4.8.2. Electromyography (principles, methods, interpretation)
    4.9. Invasive diagnostic of the lower urinary tract
      4.9.1. Antegrade and retrograde cystography (technique, interpretation)
      4.9.2. Video-urodynamic study (technique, interpretation)
      4.9.3. Cystometry (ambulatory and non-ambulatory)
5. Pre-, peri- and postoperative management of the child - Anesthesia principles
    5.1. Selection, pre-operative studies
    5.2. Parental information pre- and postoperative
    5.3. Ambulatory surgery
      5.3.1. Selection
     5.3.2. Local anesthesia techniques (methods, pharmacology)
   5.4. Pain management (oral, rectal, parenteral)
   5.5. Postoperative fluid management
   5.6. Anaesthesia (principles, premedication)
6. Anomalies of the kidney and the upper urinary tract - Diagnostic, management, therapeutic options, surgery selection, surgical techniques of:
    6.1. Prenatal hydronephrosis and associated problems (pulmonary hypoplasia)
    6.2. Renal agenesis
    6.3. Renal hypoplasia
    6.4. Renal dysplasia (multicystic dysplastic kidney, cystic dysplasia with obstruction)
    6.5. Renal duplication : incomplete
    6.6. Polycystic infantile and adult renal disease
    6.7. Horseshoe-kidney
    6.8. Renal ectopia
    6.9. Uretero-pelvic junction obstruction (UPJ)
    6 10. Megacalycosis
    6.11. Ureterocele ( intra- and extravesical)
    6.12. Ectopic ureter
7. Anomalies of the lower urinary tract - Diagnostic, management, therapeutic options, surgery selection, surgical techniques of:
   7.1. Urachal pathology (open urachus, cysts, sinus, diverticulum)
   7.2. Exstrophy – Epispadias - Complex
   7.3. Bladder diverticulum
   7.4. Vesico-ureteral reflux
   7.5. Urethral valves
   7.6. Urethritis posterior
   7.7. Urethral strictures
   7.8. Duplication of the urethra
   7.9. Urethral diverticulum
   7.10. Meatal prolapse
   7.11. Urogenital sinus anomalies
   7.12. Cloacal anomalies
8. Anomalies of the upper and lower urinary tract - Diagnostic, management, therapeutic options, surgery selection, surgical techniques of:
   8.1. Prune-Belly-Syndrome
9. Anomalies of the penis - Diagnostic, management, therapeutic options, surgery selection, surgical techniques of:
   9.1. Hypospadias
   9.2. Phimosis (lichen sclerosus)
   9.3. Epispadias
   9.4. Buried penis
   9.5. Penoscrotal web
   9.6. Micropenis
10. Anomalies of the testis and the scrotum - Diagnostic, management, therapeutic options, surgery selection, surgical techniques of:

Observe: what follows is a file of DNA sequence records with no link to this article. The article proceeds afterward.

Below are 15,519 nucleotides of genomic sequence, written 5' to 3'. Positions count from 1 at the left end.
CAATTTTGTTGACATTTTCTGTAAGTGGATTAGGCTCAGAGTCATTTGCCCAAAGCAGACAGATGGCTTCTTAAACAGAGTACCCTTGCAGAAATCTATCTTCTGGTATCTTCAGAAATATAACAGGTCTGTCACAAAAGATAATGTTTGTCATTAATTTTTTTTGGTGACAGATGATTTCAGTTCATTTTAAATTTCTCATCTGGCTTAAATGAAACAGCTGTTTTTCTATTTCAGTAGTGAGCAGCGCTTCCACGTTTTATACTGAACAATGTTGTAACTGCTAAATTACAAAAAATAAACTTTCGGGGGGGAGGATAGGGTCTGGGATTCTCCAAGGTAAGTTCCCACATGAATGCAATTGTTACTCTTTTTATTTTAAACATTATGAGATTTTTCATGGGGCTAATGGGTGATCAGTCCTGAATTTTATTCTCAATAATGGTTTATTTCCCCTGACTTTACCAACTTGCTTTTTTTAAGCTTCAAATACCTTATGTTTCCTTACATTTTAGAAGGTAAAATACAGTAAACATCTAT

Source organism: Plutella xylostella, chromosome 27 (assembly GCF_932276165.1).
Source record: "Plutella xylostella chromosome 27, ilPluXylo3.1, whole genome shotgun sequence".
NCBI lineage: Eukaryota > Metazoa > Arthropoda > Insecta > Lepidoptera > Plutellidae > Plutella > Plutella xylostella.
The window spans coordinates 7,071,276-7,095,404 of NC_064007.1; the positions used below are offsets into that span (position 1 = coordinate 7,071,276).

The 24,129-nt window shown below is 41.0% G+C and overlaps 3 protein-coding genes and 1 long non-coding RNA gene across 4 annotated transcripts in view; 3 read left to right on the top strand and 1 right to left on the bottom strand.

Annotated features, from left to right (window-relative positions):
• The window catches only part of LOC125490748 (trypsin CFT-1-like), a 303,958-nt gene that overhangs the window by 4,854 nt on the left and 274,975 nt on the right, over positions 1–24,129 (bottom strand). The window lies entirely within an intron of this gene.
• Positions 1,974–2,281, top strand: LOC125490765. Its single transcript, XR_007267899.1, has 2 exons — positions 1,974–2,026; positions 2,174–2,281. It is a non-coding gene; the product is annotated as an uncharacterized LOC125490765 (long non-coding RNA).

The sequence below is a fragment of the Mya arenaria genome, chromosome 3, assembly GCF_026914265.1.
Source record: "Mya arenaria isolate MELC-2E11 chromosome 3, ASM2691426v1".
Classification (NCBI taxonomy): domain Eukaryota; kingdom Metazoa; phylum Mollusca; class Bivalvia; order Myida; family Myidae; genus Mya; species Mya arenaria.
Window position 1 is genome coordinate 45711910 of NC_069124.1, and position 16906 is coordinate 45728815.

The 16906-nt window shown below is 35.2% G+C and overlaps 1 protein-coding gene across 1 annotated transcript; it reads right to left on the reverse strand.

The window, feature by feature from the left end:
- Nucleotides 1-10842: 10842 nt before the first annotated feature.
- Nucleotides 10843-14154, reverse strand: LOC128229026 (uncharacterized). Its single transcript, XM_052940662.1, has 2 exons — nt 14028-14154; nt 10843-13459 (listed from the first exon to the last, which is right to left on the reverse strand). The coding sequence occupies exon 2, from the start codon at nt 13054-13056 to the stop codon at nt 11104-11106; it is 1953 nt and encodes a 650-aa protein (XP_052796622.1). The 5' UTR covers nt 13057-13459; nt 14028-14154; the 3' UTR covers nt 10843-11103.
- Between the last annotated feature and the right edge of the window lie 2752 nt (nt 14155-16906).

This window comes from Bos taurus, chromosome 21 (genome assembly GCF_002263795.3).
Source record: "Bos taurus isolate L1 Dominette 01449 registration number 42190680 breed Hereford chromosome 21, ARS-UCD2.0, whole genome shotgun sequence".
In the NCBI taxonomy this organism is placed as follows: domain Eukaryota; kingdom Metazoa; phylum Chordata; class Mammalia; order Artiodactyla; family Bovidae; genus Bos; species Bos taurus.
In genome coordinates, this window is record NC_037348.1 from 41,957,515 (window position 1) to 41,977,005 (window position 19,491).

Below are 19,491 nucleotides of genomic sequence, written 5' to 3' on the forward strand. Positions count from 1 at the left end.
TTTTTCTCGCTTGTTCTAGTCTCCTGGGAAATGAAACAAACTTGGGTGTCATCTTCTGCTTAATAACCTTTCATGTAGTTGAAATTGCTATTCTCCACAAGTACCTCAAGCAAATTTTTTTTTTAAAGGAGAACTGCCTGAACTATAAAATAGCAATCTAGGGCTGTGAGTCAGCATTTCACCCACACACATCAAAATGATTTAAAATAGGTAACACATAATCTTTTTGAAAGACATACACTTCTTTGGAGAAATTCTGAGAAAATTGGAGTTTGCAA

10.1. Maldescent of the testis (cryptorchism, ectopia, retractile)
   10.2. Anorchia, polyorchia
   10.3. Hydrocele, hernia
   10.4. Varicocele,
   10.5. Spermatocoele
11. Sexual differentiation problems
   11.1. Embryology and physiology of genital differentiation
   11.2. Hermaphroditism, female and male pseudohermaphroditism
   11.3. Mixed gonadal dysgenesis
   11.4. Chromosomal abnormalities
12. Function disorders of the lower urinary tract
   12.1. Normal anatomy and physiology
   12.2. Classification of functional disorders
   12.3. Urinary diversion techniques
   12.4. Non-neuropathic function disorders
   12.5. Neuropathic function disorders : conservative treatment, bladder augmentation
   12.6. Management of associated problems of neurogenic disorders (bowel, tethered cord, pubertas praecox, latex allergy, amnesia)
13. Primary monosymptomatic nocturnal eneuresis
   13.1. Pathophysiology
   13.2. Treatment options
14. Paediatric urology emergencies - Diagnostic, management, therapeutic options, surgery selection,  surgical techniques of:
    14.1.Renal infectious problems (pyonephrosis, renal abscess)
    14.2.Renal non-infectious problems (trauma, renal vein thrombosis)
    14.3. Ureteral trauma
    14.4. Adrenal haemorrhage
    14.5. Renal colic (acute upper urinary tract obstruction)
    14.6. Urinary retention
    14.7. Testicular torsion
    14.8. Torsion of the appendix testis
    14.9. Incarcerated hernia
    14.10. Testicular rupture
    14.11. Orchitis
    14.12. Epididymitis
    14.13. Paraphimosis
    14.14. Priapism
    14.15. Penile and scrotal trauma
    14.16. Bladder trauma (intra- and extraperitoneal rupture)
    14.17. Urethral rupture
    14.18. Trauma of the female genital tract
    14.19. Infection of the female genital tract (vulvovaginitis, foreign body)
    14.20. Acute hydro- and haematocoele
    14.21. Idiopathic scrotal oedema
15. Urolithiasis
    15.1. Aetiology
    15.2. Metabolic disorders
    15.3. Chemical characteristics
    15.4. Clinical, diagnostic and management
    15.5. Treatment options 
16. Paediatric urology oncology - Diagnostic, management, therapeutic options, surgery selection, surgical techniques of:
   16.1. Wilms tumour
   16.2. Neuroblastoma
   16.3. Rhabdomyosarcoma
   16.4. Testicular tumours (Leydig cell, Yolk Sac, Leukaemia)
   16.5. Hypernephroma
   16.6. Pheochromocytoma
17. Management and social aspects of the care of the child as a patient
   17.1. Communication skills with the child and its family
   17.2. Knowledge of the psychosocial and sexual development of a child